HAL's cash cow, the Sukhoi-30 line at Nashik, will soon go dry
By Ajai Shukla
Business Standard, 2nd April 18
On Monday, Hindustan Aeronautics Ltd (HAL) announced a record turnover of over Rs 18,000 crore rupees (provisional and unaudited) for the financial year (FY) ending March 31, 2018, narrowly edging past last year’s audited turnover of Rs 17,605 crore.
“During the FY 2017-18, the company has produced 40 new aircraft/helicopters and 105 new engines. The company has also carried out overhaul of 220 aircraft/ helicopters and 550 engines”, said a HAL release today.
Even so, company sources told Business Standard they are concerned about HAL’s dwindling order book, with the Sukhoi-30MKI production line at Nashik – its main cash cow – having almost completed delivery of the 222 fighters ordered by the Indian Air Force (IAF).
Priced at over Rs 500 crore each, HAL has barely 30-32 Sukhoi-30s left to build, and those will be delivered by 2020-end. With little progress on the India-Russia proposal to develop, and then manufacture, the eponymous Fifth Generation Fighter Aircraft (FGFA) at Nashik, the future of the Sukhoi-30 production line is uncertain.
Nor was the announcement of fresh orders this year reassuring. “The company has received order of 41 Advanced Light Helicopters and 8 Chetak helicopters from Indian Armed Forces in the FY 2017-18”, stated HAL on Monday. The total value of these orders is no more than Rs 3,000 crore.
For long an Indian aerospace monopoly, HAL once boasted of orders in hand worth Rs 150,000 – 200,000 crore – amounting to a production backlog for eight-to-eleven years at current rates. Besides the Sukhoi-30, there were orders for Jaguar fighters, Hawk advanced jet trainers, Dhruv advanced light helicopters (ALHs) and the Tejas light combat aircraft.
But now HAL chief, T Suvarna Raju, tells Business Standard: “I have just Rs 69,000 crore of orders, including 30-odd Su-30MKIs and seventy-plus Dhruv ALHs. That is barely three years work, at our current turnover.”
HAL’s meagre order book is assessed to be a reason for the underwhelming response to the company’s initial public offering (IPO) last month. Retail investors subscribed to just 40 per cent of their quota leaving it to domestic financial institutions and mutual funds to rescue the IPO.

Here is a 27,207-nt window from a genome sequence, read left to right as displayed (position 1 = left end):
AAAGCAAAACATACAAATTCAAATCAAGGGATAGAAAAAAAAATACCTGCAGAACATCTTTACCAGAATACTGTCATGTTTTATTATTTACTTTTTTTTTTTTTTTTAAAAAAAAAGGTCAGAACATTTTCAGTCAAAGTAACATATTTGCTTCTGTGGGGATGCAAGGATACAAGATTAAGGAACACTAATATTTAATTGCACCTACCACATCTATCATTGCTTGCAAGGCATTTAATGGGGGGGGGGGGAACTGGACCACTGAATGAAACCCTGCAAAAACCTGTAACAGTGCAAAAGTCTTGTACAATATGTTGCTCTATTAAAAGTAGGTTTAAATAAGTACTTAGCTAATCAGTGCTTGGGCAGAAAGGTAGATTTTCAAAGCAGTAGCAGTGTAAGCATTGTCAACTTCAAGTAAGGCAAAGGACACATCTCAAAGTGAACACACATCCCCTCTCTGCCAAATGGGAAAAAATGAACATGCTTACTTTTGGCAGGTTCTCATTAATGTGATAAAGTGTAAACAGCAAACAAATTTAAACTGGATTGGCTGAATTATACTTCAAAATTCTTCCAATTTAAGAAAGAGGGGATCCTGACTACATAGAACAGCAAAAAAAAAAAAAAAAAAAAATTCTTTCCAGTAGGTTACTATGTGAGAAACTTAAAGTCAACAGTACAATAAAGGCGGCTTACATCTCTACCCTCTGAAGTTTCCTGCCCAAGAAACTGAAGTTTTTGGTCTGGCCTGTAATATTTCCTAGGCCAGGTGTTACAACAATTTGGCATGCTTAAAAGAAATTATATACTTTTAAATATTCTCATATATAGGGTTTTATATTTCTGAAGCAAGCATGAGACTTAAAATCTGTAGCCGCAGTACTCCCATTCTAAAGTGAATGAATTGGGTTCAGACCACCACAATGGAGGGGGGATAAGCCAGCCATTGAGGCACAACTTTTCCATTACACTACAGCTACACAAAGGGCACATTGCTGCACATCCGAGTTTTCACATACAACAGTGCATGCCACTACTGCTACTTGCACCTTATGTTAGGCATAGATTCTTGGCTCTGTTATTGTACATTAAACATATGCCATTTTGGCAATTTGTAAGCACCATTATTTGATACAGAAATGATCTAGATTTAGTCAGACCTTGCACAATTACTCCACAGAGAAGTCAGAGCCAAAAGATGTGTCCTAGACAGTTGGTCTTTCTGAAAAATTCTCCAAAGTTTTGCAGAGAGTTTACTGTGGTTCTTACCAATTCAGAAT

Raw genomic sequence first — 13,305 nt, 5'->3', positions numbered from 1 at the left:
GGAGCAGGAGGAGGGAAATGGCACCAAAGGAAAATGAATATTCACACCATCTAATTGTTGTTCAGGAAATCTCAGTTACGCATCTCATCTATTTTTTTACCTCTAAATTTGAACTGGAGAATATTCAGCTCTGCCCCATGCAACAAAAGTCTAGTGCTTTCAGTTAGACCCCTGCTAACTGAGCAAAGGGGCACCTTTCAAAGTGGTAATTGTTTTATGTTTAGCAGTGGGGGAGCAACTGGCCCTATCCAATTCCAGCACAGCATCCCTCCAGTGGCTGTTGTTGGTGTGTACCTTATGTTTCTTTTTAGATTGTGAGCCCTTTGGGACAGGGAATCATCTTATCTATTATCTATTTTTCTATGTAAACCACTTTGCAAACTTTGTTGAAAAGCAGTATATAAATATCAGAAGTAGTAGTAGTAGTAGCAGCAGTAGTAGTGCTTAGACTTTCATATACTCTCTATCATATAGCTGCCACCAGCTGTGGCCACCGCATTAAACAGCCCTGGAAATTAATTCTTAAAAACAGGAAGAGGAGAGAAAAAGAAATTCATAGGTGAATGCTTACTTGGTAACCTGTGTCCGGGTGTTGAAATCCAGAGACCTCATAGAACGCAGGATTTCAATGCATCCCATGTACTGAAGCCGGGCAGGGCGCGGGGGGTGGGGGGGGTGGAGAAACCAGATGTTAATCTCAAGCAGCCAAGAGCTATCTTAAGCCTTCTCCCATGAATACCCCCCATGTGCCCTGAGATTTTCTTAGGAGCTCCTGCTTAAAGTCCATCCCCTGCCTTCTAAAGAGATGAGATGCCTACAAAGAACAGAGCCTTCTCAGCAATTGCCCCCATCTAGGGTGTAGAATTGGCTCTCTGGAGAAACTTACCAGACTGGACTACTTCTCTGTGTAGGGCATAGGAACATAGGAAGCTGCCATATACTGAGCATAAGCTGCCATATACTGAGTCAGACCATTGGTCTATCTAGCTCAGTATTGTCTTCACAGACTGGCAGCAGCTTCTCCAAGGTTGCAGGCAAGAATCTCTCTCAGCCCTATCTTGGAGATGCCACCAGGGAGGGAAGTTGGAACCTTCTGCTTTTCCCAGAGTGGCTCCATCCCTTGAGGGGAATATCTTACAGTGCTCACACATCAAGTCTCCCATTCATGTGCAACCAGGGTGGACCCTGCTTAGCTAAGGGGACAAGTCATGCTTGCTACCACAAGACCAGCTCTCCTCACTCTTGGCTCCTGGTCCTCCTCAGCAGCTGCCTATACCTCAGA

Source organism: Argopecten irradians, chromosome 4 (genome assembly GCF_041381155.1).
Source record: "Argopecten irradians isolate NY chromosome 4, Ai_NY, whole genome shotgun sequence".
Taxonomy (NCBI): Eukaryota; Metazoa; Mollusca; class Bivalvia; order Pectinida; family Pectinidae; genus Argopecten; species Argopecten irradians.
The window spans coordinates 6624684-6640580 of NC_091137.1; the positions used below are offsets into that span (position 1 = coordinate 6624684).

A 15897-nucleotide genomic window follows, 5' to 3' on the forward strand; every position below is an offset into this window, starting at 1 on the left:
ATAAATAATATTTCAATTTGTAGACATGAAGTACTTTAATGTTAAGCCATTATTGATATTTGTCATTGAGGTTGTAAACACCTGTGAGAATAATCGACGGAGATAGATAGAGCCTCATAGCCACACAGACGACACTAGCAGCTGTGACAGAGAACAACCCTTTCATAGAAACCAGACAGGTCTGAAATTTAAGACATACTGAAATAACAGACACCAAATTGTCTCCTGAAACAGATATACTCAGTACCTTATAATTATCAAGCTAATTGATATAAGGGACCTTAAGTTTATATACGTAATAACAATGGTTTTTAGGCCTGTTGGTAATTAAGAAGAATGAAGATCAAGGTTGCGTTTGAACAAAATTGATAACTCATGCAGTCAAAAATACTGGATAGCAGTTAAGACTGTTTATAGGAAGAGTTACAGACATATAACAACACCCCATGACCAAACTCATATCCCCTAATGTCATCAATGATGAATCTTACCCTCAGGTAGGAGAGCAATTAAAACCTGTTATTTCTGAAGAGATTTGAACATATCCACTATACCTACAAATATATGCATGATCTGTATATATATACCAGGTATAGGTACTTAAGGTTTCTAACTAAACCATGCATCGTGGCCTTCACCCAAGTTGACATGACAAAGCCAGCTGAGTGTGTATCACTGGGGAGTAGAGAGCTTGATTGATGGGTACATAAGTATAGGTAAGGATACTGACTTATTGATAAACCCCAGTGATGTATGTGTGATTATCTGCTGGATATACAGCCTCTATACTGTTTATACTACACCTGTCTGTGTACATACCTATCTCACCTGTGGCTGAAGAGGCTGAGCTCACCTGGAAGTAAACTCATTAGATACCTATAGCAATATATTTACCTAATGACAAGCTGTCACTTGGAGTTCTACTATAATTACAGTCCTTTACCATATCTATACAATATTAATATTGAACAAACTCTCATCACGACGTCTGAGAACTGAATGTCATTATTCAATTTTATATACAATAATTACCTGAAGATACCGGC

One silver lining in HAL’s announcement on Monday was the initial operational certification (IOC) of the indigenous Light Combat Helicopter (LCH), an important milestone towards production. In December, the IAF and army initiated the purchase of the first 15 LCHs – an order worth Rs 3,465 crore.
Eventually, the army plans to induct 114 LCHs and the IAF is committed to buying another 65 – orders worth Rs 41,350 crore at the current price of Rs 231 crore per helicopter. However, this production will be spread over about a decade.
HAL anticipates another income stream from the production of 187 Light Utility Helicopters (LUH) and up to a hundred HTT-40 basic trainers, both of which are being indigenously developed in Bengaluru.
In December, Raju told an aerospace industry gathering in New Delhi that they could participate as sub-vendors in these two projects, which would generate income worth about Rs 12,500 crore. This would include the manufacture of 100 HTT-40 trainers for Rs 45-50 crore each, and 187 LUH for about Rs 40 crore each.
Notwithstanding the complexity of helicopter development, HAL’s major income stream has always come from building fighter aircraft. Besides earlier commitments for 40 Tejas light combat aircraft (LCA), the defence ministry kickstarted the procurement of another 83 Tejas Mark 1A fighters in December. At an anticipated cost of Rs 400 crore per Tejas Mark 1A, that contract would amount to about Rs 33,000 crore.
“We are trying to get the IAF to convert that into a firm contract for 83 Tejas Mark 1A, which would improve our production planning, and our order book”, says Raju.
However, HAL has faced recurring problems in ramping up Tejas production even to the initially targeted eight fighters per year. The planned production rate of 12, and then 16 Tejas per year, is some way off.
That leaves HAL Nashik heavily dependent on orders for overhauling the Sukhoi-30 fleet. With each fighter requiring an overhaul after 1,500 hours of flying (or 14 years of service, if that happens first) the IAF’s fleet of 272 Su-30MKIs would, at its peak, require 30 fighters to be overhauled each year.
Finally, HAL will generate income from an on-going upgrade being carried out to the IAF’s fifty-odd Mirage-2000 fighters, and then possibly to the 120-strong fleet of Jaguar deep strike aircraft. The latter order, however, has been in the procurement pipeline for long and there is little sign of it materialising soon.